Prolotherapy is a form of proliferation therapy used to heal orthopedic based injuries.

What does the Prolotherapy solution consist of?

Prolotherapy solutions contain natural substances such as saline, dextrose, and sarapin in conjunction with a numbing agent such as lidocaine.

What happens during a Prolothearpy procedure?

An injection of the solution is made in a specifically targeted area. Often this area is targeted through the guidance of ultrasound or video fluoroscopy to provide a precise injection site. The injection itself triggers the body’s healing response leading to the growth of new, healthy soft tissue such as ligaments and tendon fibers.

How long does the procedure take?

The procedure itself is roughly 45 minutes start to finish, depending on the body part the procedure is being performed on. Treatments are performed on average 3 to 6 times over the course of every 4 to 6 weeks, but some patients may only need 1 to 2 treatments. It is important to maintain your follow-up schedule so our Medical Providers can perform re-assessments at appropriate intervals to track the progress.

What can I expect following the procedure?

You should expect reduced pain and stiffness with increased ability to gain strength, function, and mobility of the joint.

Is there anything important I should know regarding the Prolotherapy procedure?

It is recommended to avoid the use of anti-inflammatory drugs such as ibuprofen and Motrin following the procedure as this could negatively impact the healing effect of the Prolotherapy. Please ask your Medical Provider for a list of medications that are deemed safe to use after the procedure.

Is it safe/suggested to treat with a Physical/Occupational Therapist following the procedure?

Prehabilitation and rehabilitation are always great ways to ensure we are targeting healing from all sides. Speak to your Medical Provider for more specifics in your case,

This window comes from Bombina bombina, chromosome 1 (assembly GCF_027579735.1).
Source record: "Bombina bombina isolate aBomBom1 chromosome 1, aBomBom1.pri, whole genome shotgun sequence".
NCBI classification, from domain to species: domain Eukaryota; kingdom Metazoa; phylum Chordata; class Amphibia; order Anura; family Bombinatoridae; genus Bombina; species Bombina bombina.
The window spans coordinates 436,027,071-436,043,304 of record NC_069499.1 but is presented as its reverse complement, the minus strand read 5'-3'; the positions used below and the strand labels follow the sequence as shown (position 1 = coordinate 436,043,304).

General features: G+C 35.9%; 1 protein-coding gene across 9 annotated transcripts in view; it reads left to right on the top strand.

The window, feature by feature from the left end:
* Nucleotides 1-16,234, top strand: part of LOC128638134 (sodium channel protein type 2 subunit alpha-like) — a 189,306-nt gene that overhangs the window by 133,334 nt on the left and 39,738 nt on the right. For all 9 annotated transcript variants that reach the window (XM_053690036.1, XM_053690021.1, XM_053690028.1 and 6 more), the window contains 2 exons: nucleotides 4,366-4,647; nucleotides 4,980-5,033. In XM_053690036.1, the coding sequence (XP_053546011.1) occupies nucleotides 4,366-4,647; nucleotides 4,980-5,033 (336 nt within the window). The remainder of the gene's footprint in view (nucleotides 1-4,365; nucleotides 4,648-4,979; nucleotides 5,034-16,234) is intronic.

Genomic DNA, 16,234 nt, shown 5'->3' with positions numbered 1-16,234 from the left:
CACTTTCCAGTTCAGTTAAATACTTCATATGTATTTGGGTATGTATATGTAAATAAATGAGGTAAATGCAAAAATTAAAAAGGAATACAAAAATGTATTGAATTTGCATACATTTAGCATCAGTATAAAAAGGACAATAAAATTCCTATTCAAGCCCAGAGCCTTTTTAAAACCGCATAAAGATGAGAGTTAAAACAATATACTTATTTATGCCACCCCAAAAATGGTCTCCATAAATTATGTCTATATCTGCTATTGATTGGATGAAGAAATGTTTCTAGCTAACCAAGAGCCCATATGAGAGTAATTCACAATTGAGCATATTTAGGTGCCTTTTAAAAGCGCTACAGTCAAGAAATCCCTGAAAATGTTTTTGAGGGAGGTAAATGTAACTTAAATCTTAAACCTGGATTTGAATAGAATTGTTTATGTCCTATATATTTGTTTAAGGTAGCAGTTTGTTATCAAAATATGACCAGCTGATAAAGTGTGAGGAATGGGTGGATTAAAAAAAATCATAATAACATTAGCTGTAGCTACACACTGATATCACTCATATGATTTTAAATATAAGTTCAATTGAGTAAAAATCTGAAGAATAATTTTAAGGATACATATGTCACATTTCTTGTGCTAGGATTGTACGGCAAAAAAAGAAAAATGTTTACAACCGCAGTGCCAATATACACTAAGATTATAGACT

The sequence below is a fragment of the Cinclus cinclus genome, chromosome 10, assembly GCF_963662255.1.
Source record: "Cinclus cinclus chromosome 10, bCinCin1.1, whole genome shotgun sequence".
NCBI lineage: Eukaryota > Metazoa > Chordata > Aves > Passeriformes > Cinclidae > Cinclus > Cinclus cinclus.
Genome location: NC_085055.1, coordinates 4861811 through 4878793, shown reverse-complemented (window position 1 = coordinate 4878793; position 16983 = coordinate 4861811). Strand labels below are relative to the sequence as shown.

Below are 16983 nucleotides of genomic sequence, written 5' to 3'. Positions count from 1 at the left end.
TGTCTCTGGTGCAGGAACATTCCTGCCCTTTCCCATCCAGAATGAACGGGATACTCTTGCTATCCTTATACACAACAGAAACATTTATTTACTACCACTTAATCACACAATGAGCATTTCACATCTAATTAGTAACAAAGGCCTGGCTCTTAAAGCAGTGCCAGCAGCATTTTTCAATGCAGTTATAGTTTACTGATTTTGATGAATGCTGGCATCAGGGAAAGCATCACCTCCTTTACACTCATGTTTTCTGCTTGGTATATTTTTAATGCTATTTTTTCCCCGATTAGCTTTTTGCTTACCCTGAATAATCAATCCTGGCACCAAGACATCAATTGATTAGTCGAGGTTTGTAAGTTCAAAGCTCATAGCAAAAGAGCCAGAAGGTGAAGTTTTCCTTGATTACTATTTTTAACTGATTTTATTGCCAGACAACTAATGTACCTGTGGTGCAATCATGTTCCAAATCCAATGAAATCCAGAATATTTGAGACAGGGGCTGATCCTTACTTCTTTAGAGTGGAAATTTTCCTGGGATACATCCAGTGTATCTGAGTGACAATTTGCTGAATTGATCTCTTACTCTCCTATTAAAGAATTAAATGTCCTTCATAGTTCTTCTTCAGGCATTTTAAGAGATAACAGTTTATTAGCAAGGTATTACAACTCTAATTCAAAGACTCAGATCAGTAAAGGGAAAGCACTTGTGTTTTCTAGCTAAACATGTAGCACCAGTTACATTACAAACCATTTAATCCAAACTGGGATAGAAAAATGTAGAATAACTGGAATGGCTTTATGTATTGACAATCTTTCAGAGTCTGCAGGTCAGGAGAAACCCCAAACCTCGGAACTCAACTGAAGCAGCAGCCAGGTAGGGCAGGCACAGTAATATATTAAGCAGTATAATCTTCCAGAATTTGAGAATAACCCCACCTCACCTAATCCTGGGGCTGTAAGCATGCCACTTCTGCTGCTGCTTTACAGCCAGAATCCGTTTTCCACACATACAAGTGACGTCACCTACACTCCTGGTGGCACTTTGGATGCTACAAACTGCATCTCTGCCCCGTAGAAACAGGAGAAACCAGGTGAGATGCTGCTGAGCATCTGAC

Stem Cell Injections

Stem cell injections are used to heal orthopedic injuries through the use of injecting the lab grown cartilage and tendon cells into specific areas of injury.

What are stem cells?

Stem cells are the body’s personalized repair kit. They are healing cells that are manipulated in a lab and injected into injured areas to stimulate tissue healing.

What can I expect from the procedure?

A stem cell injection is a non-surgical outpatient procedure. Patients may experience some minor discomfort for a short time following the treatment. It is an excellent alternative for patients concerned about long recovery times associated with surgical procedures.

How long does the procedure take?

Patients can expect to be in the facility for roughly 45 minutes on the procedure day, though times may vary based on injury site and type of injury.

Is it safe/suggested to treat with a Physical/Occupational Therapist following the procedure?

Our multi-specialty approach at Comprehensive Medical Care supports continued care through other channels such as Physical/Occupational Therapy.